I find it exhausting to travel with the non-proactive. My biggest pet peeve is hearing, “I don’t care, I don’t know and sure, whatever,” when asking, “What do you want to do?” I mean, C’mon! You have a heartbeat and a brain, please don’t waste it.

I am fully aware that my style of travel is not for everyone. Which is why it’s important to discuss what you want and what you do not want.

And that’s what I love about travel! It comes in all shapes and sizes that can meet everyone’s style.

3. Well traveled, newbie or somewhere in between?

Sometimes, being polar opposites with travel experiences, is not necessarily a bad match. Mixing in patience, compromise and empathy can make a strong bond in friendships.

And sometimes…. it ALL works out 🙂

Some seasoned travelers are willing AND have a marathon pace of patience, for an entire trip when showing a newbie the ropes.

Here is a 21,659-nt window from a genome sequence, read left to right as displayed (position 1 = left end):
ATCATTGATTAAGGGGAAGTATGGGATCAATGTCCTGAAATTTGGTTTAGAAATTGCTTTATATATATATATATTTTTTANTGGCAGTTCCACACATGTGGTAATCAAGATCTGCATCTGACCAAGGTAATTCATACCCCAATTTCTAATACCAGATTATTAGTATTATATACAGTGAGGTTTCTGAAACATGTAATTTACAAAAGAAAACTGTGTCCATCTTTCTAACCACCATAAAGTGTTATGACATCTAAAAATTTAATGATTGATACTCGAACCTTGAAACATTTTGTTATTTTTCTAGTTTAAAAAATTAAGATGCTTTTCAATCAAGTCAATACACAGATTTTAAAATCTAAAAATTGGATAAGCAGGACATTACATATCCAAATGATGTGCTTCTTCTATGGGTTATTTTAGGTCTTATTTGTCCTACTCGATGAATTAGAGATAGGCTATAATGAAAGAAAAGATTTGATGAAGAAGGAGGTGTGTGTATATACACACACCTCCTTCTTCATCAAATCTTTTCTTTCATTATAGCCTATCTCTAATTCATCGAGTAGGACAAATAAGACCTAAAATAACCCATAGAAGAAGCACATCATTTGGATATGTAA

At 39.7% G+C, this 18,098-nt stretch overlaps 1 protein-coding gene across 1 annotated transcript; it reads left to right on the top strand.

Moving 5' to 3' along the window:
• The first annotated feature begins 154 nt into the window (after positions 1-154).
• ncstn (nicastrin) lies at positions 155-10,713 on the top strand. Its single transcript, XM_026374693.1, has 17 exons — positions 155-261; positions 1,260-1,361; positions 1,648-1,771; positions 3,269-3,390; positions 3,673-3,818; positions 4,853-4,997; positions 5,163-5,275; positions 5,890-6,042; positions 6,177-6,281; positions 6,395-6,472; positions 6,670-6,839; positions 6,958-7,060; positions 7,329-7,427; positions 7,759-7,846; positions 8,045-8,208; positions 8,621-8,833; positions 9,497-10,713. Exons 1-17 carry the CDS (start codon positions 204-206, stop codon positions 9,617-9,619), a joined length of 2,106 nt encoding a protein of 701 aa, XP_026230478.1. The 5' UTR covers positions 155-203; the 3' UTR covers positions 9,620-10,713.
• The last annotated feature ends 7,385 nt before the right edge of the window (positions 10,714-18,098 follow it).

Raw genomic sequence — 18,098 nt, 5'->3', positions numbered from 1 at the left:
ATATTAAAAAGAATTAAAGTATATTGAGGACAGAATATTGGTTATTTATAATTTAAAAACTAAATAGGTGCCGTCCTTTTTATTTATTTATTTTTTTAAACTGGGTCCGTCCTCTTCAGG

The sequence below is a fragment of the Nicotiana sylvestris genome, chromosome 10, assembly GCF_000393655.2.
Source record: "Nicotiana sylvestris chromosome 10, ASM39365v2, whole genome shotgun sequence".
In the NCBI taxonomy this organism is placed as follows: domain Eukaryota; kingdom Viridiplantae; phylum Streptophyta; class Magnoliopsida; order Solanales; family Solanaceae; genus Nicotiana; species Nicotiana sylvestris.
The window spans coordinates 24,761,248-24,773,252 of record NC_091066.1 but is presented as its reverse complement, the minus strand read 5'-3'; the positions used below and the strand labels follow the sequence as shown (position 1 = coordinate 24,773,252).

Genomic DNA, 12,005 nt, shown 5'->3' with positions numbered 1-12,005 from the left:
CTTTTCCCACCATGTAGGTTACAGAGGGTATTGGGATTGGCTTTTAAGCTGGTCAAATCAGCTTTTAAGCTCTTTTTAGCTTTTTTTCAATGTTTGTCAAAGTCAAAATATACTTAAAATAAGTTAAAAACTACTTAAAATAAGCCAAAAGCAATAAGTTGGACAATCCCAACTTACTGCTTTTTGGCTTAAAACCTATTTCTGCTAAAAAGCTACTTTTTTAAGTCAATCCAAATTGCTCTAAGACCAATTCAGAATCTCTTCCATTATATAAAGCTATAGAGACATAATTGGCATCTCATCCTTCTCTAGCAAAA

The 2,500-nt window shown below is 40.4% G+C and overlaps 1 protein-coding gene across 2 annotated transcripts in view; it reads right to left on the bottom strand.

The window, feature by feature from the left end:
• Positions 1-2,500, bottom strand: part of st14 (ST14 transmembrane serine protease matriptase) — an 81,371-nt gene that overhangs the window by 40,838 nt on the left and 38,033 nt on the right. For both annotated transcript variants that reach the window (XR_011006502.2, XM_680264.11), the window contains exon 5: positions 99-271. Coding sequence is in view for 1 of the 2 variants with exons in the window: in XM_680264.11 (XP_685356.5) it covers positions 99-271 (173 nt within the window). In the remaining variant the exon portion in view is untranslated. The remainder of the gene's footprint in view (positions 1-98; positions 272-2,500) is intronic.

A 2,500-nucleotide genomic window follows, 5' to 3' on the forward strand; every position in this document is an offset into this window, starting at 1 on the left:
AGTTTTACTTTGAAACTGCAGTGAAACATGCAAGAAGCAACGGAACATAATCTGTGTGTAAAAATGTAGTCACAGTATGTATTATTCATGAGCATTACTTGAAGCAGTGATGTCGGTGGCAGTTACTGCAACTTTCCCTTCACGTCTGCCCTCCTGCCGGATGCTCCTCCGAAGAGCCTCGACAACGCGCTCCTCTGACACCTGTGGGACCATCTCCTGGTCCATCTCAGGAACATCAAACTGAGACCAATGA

For others, they just simply don’t have the consistent patience. Which usually results in subtle grumblings and eye rolls.

No matter which end of the travel experience you fall in. It’s best to start talking about where each person can pull their weight & contribute. Rather than someone ending up pulling out their hair. Check out at the end of the post, the types of personalities that mix best in a group.

If you’re going overseas, talk about levels of cultural experience and comfort. This could go hand in hand with 7# on this list.

Being aware of each other’s patience and pace is key. Traveling in a pack combines all types of traveling levels making the dynamic a learning curve for all.

4. Discuss other group trips you have done.

Other group trips could be a destination wedding, family reunion, bachelor / bachelorette parties, music festivals, camping, educational trips, volunteer programs and or traveled to a compete athletically.

Review what you liked and could have done without.

5. How is everyone’s health and happiness?

Just like understanding traveling experiences and levels of various degrees, it’s good to understand where everyone is in life.